'A budget for skills and security' calls for the 1996 budget to restore confidence in the recovery by investing in skills and jobs through a package of measures to create jobs, help the long term unemployed and encourage investment in skills.
The total cost of the TUC's measures would be £3bn and would create at least 360,000 extra jobs, work programme places and training places.
The TUC is calling for:
-- a new work scheme for the long term unemployed offering work at rate for the job on community projects
-- developing new high quality schemes for the long term unemployed at both local and national levels
-- support for a new European Union scheme to give workers who are threatened by industrial change new skills
-- making the labour market less risky by restoring the cuts in contributory unemployment benefit and the cuts in help for the unemployed with mortgages.
The submission points to two key weaknesses:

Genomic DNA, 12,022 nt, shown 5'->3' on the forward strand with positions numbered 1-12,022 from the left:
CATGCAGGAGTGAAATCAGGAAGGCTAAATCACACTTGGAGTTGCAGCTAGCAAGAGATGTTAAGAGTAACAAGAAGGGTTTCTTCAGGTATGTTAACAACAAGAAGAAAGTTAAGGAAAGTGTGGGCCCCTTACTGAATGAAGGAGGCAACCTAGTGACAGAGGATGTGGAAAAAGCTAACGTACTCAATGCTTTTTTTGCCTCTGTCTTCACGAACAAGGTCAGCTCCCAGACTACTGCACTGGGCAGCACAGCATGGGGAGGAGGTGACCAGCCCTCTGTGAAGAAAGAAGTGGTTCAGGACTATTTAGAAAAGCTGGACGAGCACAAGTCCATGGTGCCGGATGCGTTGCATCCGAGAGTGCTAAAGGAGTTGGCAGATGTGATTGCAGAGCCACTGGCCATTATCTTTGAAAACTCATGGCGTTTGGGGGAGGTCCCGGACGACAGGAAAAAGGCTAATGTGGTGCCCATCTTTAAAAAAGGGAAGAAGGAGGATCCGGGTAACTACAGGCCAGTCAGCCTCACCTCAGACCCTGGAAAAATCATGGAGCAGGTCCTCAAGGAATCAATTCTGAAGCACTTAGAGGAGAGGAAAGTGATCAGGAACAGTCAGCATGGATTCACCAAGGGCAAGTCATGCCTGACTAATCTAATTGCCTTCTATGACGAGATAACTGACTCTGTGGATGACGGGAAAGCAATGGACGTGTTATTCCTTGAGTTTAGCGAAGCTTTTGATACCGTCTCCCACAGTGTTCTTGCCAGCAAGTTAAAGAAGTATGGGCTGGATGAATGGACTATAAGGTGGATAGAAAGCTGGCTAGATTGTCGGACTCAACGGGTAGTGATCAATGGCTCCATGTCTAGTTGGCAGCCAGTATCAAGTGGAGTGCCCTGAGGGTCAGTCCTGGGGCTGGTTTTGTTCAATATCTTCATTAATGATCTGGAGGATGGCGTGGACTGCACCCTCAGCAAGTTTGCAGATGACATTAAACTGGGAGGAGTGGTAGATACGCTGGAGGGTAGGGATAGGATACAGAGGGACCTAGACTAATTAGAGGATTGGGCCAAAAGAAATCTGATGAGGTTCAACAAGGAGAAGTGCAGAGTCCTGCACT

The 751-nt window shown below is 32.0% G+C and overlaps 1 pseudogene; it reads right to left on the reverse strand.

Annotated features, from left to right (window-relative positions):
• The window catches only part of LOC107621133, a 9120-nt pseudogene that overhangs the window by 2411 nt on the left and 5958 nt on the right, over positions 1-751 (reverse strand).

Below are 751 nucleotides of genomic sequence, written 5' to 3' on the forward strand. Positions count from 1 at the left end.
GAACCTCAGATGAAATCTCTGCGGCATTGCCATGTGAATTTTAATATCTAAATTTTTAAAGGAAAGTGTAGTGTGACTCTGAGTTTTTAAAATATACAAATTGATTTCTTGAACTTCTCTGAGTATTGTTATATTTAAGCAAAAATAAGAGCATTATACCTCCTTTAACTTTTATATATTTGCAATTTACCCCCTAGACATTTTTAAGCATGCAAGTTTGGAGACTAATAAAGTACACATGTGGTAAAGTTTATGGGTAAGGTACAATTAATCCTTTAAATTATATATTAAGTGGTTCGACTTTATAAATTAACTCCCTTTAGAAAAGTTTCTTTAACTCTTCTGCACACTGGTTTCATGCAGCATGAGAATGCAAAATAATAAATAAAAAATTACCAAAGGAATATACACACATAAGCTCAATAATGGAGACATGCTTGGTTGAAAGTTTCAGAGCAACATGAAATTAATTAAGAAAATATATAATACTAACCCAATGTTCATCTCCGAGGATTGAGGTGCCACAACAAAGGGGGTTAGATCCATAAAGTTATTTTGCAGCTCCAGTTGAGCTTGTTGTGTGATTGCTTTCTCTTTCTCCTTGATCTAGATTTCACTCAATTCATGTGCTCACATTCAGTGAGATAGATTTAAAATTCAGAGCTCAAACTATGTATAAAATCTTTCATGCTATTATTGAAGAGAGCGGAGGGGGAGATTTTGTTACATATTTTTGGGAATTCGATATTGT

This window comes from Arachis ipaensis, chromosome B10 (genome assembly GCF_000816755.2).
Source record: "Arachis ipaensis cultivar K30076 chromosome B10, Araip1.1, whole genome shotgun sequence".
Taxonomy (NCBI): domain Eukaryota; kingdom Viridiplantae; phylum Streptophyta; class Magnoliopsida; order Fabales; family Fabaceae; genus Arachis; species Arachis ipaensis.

-- public investment is set to fall by up to 25% in real terms comparing the level of investment at the start of the recovery (1992-93) and planned spending for 1998-99. The private finance initiative has failed to deliver extra investment. The submission calls for a positive alternative to be developed which created genuine public-private partnerships and gives the public corporations access to private capital markets
-- long term unemployment: the TUC is projecting long term unemployment still at over 700,000 and by the end of 1997 or at least one in three of all unemployed. Yet the main training programmes for the long term unemployed Training for Work is being slashed, and the new Jobseekers Allowance will cut the entitlement to contributory benefit from October onwards.